Canada Day Eh! and All about Choice


by Roxanne Tellier

One amazing country

 

Let’s let some talented Youtubers do the talking …

 

Wishing everyone a very Happy Canada Day, Eh!

And now … for your Sunday Sermon …..

How critical is ‘choice‘ in how we live our lives? The last time we were looking for a place to live, I began to see how little I really understood both the concept, and the reality, of choice.

After over 30 years of home ownership, we were neophytes at this rental game, and discovered quickly that everything had changed since the days when the local newspapers (remember those?) listed page after page of places to let.

how to decideAnd that really got me thinking – not just about the frustration of trying to find a decent rental in these anxious teens, but about how essential available choices are to our daily life.

Buying a house is the biggest financial decision that most people will deal with in a lifetime. When you begin house hunting, your agent will ask you to narrow down what it is you’d like in a home. You are asked how much you can spend, but also, what areas of the city or suburbs interest you, and what sort of structure do you picture when you envision your future. Do you fancy a bungalow? Split Level? A MacMansion? Something with a lot of land, or maybe something with as little necessary upkeep as possible?

choosing the right houseBut there’s also another factor in that quest, and that is what is available at the time of your search. At any given time, there will be a finite amount of available homes from which to choose. And, depending on how much of a city explorer you have been, you may have defined a fairly narrow search area for your house hunt.

In the end, humans like to believe that they make decisions based on rational and carefully decided logic. But in fact, they are driven by the options before them, and the good salesmanship of the people that get them to choose. The ‘shit or get off the pot moment’ is when the agent says, “ok … this one? or this one?” It’s not so much about how ‘right’ this one piece of property is over the other, it’s about the choice you can make, based on what is available, right now.

Ichoice is scary have traveled all over the city, for business and pleasure, and I would consider myself fairly cognizant of what most Toronto neighbourhoods and local areas have to offer. But when I look for somewhere to live, I tend to stay within the same area that I have lived in since I first arrived here, in 1976. It’s not that I don’t LIKE other parts of the city, it’s that I’m more comfortable living in the East End. And so that is where I choose to look for accommodations.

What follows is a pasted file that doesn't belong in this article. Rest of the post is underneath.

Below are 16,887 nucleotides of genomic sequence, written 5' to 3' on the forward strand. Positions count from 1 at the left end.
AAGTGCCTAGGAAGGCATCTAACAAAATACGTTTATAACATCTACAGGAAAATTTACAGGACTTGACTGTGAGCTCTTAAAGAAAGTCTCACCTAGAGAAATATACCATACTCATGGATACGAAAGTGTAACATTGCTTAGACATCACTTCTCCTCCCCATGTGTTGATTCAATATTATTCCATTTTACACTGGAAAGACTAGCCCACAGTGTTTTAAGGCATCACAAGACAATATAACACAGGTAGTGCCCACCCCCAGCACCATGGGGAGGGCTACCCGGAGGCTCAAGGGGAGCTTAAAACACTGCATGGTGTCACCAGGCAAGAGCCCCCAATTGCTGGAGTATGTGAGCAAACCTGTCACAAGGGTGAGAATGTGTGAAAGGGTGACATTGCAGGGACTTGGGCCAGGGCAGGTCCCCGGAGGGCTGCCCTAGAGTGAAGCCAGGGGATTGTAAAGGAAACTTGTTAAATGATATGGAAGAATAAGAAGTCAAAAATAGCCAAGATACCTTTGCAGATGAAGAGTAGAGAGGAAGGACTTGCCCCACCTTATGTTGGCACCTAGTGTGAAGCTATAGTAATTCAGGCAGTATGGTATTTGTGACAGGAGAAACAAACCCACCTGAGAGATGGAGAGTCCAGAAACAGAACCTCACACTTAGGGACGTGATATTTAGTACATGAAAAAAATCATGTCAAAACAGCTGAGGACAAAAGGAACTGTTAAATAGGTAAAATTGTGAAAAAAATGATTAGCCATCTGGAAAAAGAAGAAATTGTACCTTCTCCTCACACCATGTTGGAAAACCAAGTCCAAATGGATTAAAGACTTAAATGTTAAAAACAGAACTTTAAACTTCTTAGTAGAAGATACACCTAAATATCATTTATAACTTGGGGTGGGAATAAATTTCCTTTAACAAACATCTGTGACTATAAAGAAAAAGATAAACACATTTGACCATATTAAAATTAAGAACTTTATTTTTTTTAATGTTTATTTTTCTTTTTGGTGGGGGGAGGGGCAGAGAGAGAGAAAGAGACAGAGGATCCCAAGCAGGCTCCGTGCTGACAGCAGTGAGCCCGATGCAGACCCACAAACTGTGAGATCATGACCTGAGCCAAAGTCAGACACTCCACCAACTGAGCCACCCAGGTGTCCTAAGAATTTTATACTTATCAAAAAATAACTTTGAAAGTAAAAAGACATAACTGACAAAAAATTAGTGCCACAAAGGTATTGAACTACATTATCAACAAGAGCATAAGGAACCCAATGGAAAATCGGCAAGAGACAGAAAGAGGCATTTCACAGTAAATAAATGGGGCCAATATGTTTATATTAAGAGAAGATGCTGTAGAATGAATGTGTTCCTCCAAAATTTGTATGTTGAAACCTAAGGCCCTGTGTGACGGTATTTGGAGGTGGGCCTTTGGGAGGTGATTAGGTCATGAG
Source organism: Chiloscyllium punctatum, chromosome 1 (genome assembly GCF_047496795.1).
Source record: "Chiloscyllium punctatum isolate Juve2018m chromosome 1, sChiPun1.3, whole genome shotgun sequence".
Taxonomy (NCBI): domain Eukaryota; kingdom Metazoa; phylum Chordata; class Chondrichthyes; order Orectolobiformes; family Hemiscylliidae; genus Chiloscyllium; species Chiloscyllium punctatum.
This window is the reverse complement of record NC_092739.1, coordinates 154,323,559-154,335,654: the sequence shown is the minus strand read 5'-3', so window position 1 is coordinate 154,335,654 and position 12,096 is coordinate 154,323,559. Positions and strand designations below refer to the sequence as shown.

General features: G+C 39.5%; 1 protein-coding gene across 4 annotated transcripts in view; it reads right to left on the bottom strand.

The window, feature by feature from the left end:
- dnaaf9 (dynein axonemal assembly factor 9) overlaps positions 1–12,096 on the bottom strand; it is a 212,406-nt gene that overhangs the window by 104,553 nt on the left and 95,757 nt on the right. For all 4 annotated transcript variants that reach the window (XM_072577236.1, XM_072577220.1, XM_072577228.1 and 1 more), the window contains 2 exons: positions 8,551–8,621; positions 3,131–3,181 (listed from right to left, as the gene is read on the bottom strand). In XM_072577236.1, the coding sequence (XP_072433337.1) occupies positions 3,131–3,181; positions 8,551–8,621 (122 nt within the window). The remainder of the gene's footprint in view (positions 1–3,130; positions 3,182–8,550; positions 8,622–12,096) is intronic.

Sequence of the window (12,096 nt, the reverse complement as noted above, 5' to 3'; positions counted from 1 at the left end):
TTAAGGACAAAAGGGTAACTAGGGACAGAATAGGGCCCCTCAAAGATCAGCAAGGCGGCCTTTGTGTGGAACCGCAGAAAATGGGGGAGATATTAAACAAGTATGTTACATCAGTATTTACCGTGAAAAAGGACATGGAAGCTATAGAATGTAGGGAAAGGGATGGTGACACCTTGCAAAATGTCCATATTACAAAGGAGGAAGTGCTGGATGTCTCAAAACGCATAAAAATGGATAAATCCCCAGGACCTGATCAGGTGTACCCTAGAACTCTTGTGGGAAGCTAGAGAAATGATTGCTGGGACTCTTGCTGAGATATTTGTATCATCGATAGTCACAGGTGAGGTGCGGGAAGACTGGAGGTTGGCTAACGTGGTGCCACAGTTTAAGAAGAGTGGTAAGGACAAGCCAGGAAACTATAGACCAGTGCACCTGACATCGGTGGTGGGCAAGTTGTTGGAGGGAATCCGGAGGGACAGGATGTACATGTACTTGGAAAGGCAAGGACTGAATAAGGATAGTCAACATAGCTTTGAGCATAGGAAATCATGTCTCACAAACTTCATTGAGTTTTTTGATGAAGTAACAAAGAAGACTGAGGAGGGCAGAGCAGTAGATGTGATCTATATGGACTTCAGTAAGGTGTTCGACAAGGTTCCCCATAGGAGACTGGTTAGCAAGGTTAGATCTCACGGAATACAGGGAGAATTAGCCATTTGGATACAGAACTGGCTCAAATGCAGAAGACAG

And yet, given half a chance, would I live in an artist’s loft in the West End? You betcha. Or in a big house, up in Rosedale, with a view of the ravine? In a heartbeat. I’d enjoy any chance to see how others live and what other areas have to offer.

I just don’t immediately think of those areas when I’m looking for a place to live – because I’ve never lived there. The familiarity, the knowledge of the streets, the shops, the pubs, the people … I would have to learn all of those in order to best enjoy a new location.

Which is … again … a choice. I would have to choose to learn all about that new neighbourhood, and sometimes I feel like I’m just too old, tired, and lazy to go to all that trouble.

The sad truth is that we often think our choices only come in black or white, until someone introduces Technicolor into our lives.

Our love lives are also governed by limited choice. Whom we choose to fall in love with is often driven by our age, where we live, and how strong a sex drive one of the two in the couple have. Again, it may not be about Mr or Ms Right .. but Mr or Ms Right Now.

choo choo choose youMost of us will have to live a lifetime to understand that the person without whom you could not bear to live another minute in your teens, is not necessarily the person you would choose in your twenties, thirties, forties or really, at any other point in your life.

People change, and the people you love, or even like, at one point, may be the person you literally cannot tolerate in another phase. That silly certainty that drove Romeo and Juliet to their deaths over a glimpsed ankle? Very romantic. Very teenaged. Highly irrational.

I’m gonna bet that neither Romeo nor Juliet had met a lot of people by that point in their short lives, and, by the end of the tale, neither one was ever gonna get any more chances to do so. End of choices. Stuff happens.